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casting "const" to "non-const"


That when a parameter [including the hidden "this" parameter] is declared 
"const", or when the object referenced by a parameter is declared "const",
than it is not legal to modify that which is declared "const" within the 
function. This is to say, the trick of casting to a non-const does not 
work on a parameter declared as "const."  Compilers can flag as an error 
these situations.

The reason I propose this restriction on the casting trick is to allow 
compilers to correctly optimize code when presented with independently
compiled libraries.  To be able to correctly optimize, compilers need to
be able to assume that "const means const" in those libraries.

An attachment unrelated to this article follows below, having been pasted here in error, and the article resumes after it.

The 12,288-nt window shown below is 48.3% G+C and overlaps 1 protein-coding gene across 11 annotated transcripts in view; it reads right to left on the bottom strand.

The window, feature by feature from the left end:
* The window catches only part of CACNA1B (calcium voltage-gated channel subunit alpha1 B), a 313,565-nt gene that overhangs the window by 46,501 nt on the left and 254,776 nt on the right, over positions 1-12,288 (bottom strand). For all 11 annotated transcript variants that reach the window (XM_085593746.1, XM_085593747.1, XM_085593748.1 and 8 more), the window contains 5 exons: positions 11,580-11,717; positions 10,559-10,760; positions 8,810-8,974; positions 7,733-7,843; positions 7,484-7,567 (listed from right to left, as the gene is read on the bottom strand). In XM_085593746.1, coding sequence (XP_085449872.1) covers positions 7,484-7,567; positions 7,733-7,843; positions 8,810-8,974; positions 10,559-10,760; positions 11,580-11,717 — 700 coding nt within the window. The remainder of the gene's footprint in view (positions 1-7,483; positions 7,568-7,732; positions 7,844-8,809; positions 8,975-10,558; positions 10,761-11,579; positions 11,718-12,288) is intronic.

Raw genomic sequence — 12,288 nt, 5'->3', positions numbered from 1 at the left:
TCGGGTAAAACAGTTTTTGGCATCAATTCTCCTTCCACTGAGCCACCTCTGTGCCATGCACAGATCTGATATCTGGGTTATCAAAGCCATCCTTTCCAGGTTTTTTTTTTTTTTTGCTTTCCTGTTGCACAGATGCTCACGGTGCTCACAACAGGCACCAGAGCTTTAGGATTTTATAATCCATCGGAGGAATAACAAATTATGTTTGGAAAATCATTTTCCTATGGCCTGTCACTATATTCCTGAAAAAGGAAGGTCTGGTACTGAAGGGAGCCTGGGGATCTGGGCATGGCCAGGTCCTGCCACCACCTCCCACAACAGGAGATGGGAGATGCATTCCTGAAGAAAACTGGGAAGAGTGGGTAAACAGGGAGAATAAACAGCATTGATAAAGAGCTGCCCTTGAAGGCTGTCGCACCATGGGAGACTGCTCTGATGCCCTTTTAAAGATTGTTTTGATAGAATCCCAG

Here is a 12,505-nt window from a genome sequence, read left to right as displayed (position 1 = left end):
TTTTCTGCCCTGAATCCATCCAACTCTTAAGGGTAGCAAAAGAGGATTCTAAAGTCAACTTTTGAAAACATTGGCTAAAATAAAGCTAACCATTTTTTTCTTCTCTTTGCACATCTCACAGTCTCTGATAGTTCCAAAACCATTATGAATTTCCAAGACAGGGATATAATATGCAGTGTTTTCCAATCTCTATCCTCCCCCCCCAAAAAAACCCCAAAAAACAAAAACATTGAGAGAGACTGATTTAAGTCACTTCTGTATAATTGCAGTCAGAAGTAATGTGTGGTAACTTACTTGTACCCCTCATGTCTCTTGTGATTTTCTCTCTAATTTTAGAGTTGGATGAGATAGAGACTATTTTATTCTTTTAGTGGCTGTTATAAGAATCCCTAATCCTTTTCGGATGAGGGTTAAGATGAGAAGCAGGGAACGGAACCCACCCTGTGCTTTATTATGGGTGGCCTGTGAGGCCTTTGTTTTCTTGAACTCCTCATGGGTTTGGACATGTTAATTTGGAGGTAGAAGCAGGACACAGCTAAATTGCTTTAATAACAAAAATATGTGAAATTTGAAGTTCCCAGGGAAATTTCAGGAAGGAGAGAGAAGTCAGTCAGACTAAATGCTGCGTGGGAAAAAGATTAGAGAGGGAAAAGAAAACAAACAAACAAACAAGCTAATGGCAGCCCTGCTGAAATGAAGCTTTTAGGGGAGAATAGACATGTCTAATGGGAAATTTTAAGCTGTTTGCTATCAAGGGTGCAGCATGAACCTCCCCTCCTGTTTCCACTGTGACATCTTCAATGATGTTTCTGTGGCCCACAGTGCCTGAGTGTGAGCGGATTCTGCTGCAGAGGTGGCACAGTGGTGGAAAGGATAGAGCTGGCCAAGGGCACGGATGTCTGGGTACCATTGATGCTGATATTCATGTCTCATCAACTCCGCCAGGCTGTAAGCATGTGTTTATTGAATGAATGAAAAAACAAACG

The counter-position is that "const" means that an object appears unchanged
from the outside, but individual members of the object may be changed
[such as cached values.]  However, an optimizing compiler can enregister
one or more of those "const" values, such a hybrid, inconsistent object
results when the "const"-ness of a function is not correctly stated.
Thus if the counter-position is adopted, members of a object
cannot reasonably be enregistered across "const" functions.  Also, the 
possibility of placing "const" objects in read-only or write-once memory
is eliminated.

Let's let "const mean const" and deprecate the cast to non-const trick.

[disclaimer: the above represents the opinion of an individual C++ user]